• Clinical trials using new drug combinations for advanced tumors should be considered to evaluate chemotherapy preoperatively or before radiation therapy, or as adjuvant therapy after surgery or after combined modality therapy.

Current Clinical Trials

Check for U.S. clinical trials from NCI's list of cancer clinical trials that are now accepting patients with stage III paranasal sinus and nasal cavity cancer. The list of clinical trials can be further narrowed by location, drug, intervention, and other criteria.

General information about clinical trials is also available from the NCI Web site.

References:

1. Kraus DH, Sterman BM, Levine HL, et al.: Factors influencing survival in ethmoid sinus cancer. Arch Otolaryngol Head Neck Surg 118 (4): 367-72, 1992.
2. Cantù G, Solero CL, Mariani L, et al.: Anterior craniofacial resection for malignant ethmoid tumors--a series of 91 patients. Head Neck 21 (3): 185-91, 1999.
3. Shah JP: Surgery of the anterior skull base for malignant tumors. Acta Otorhinolaryngol Belg 53 (3): 191-4, 1999.
4. Hawkins RB, Wynstra JH, Pilepich MV, et al.: Carcinoma of the nasal cavity--results of primary and adjuvant radiotherapy. Int J Radiat Oncol Biol Phys 15 (5): 1129-33, 1988.
5. Ang KK, Jiang GL, Frankenthaler RA, et al.: Carcinomas of the nasal cavity. Radiother Oncol 24 (3): 163-8, 1992.
6. Wong CS, Cummings BJ: The place of radiation therapy in the treatment of squamous cell carcinoma of the nasal vestibule. A review. Acta Oncol 27 (3): 203-8, 1988.
7. Johnson CR, Schmidt-Ullrich RK, Wazer DE: Concomitant boost technique using accelerated superfractionated radiation therapy for advanced squamous cell carcinoma of the head and neck. Cancer 69 (11): 2749-54, 1992.

Stage IV Paranasal Sinus and Nasal Cavity Cancer

Stage IV disease includes advanced lesions.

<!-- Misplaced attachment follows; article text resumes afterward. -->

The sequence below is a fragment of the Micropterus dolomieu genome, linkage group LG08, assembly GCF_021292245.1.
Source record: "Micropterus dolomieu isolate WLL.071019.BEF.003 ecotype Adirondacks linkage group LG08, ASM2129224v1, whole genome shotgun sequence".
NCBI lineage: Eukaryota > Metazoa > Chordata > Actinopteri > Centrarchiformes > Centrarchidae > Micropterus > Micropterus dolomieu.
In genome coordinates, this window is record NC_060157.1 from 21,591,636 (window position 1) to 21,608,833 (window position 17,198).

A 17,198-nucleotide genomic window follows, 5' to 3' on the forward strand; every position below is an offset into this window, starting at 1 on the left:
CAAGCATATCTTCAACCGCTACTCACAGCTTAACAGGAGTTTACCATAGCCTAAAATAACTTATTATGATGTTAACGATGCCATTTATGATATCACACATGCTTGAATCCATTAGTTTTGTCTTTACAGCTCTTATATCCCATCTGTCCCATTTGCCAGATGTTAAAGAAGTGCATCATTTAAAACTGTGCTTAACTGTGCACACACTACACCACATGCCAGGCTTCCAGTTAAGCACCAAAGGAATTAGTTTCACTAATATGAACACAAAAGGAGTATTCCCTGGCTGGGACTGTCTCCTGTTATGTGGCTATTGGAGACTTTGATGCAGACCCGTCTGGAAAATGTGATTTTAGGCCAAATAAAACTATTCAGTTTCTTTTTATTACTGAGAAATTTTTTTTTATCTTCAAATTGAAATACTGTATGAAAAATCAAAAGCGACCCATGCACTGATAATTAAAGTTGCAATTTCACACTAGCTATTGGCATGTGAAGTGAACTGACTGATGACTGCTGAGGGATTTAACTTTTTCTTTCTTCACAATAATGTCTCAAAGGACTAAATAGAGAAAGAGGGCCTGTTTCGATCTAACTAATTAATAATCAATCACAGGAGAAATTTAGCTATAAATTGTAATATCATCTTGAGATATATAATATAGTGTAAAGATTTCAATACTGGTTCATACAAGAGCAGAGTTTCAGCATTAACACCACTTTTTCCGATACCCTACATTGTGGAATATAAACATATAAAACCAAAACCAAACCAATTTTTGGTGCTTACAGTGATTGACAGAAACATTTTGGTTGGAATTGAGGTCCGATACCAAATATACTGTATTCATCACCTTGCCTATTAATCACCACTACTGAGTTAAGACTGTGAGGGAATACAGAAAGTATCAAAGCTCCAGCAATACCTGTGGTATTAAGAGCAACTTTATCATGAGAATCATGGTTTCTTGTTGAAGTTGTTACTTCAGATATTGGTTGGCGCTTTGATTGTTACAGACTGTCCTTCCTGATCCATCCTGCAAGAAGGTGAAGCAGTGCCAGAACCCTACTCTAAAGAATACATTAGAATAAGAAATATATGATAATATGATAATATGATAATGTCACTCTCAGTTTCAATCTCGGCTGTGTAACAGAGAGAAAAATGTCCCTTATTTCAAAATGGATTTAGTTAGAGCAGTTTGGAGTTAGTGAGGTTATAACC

Standard treatment options:

1. For maxillary sinus tumors:
  • High-dose radiation therapy is used because extension to base of skull and nasopharynx is a potential, but not absolute, contraindication to surgery. If radiation therapy is to be used alone, localized drainage of the sinus(es) must be established before initiating radiation therapy treatments.
2. For ethmoid sinus tumors:[1,2,3]
  • Generally a craniofacial resection in combination with preoperative or postoperative radiation therapy.
  • Concomitant chemotherapy and radiation therapy may be considered for patients with inoperable tumors.
3. For sphenoid sinus tumors:
  • Treatment is the same as for nasopharyngeal cancers, primarily radiation therapy. (Refer to the Stage IV Nasopharyngeal Cancer section in the PDQ summary on Nasopharyngeal Cancer Treatment for more information.)
  • Concomitant chemotherapy and radiation therapy may be considered.
4. For nasal cavity tumors (squamous cell carcinomas):
  • Surgery alone.
  • Radiation alone.[4] Concomitant chemotherapy and radiation therapy may be considered.
  • Combined surgery and radiation therapy (postoperative radiation therapy is preferred).[4]
5. For inverting papilloma: